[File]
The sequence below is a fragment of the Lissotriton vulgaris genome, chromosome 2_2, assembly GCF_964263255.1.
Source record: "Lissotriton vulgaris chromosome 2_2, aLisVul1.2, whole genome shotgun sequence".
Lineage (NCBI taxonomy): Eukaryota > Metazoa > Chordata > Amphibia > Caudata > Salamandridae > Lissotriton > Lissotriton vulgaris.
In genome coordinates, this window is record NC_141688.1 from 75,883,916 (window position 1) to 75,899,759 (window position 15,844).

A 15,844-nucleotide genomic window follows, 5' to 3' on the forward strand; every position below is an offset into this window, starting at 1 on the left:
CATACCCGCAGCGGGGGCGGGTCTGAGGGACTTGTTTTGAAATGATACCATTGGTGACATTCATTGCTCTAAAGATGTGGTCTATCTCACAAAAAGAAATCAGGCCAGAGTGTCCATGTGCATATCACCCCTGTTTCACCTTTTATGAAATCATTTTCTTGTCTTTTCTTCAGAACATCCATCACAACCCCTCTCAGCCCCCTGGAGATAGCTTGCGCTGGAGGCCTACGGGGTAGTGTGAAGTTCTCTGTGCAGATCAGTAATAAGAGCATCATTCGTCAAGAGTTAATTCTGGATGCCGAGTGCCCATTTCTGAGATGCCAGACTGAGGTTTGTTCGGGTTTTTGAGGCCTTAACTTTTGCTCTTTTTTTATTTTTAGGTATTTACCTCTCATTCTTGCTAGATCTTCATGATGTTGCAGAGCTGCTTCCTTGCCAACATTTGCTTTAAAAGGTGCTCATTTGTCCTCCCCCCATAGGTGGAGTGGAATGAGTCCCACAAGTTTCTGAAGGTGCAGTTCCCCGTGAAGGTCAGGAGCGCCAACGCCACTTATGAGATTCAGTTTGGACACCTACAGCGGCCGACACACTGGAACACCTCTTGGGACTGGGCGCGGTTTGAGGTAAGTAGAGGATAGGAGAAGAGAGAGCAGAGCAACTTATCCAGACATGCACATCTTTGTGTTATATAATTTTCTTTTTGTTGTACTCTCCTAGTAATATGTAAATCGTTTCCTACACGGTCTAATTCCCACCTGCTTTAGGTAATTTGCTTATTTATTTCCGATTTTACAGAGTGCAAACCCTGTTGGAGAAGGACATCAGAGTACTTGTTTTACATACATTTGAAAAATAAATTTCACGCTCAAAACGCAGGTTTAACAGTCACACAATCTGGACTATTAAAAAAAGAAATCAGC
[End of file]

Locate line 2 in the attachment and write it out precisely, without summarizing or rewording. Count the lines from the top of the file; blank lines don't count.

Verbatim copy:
Source record: "Lissotriton vulgaris chromosome 2_2, aLisVul1.2, whole genome shotgun sequence".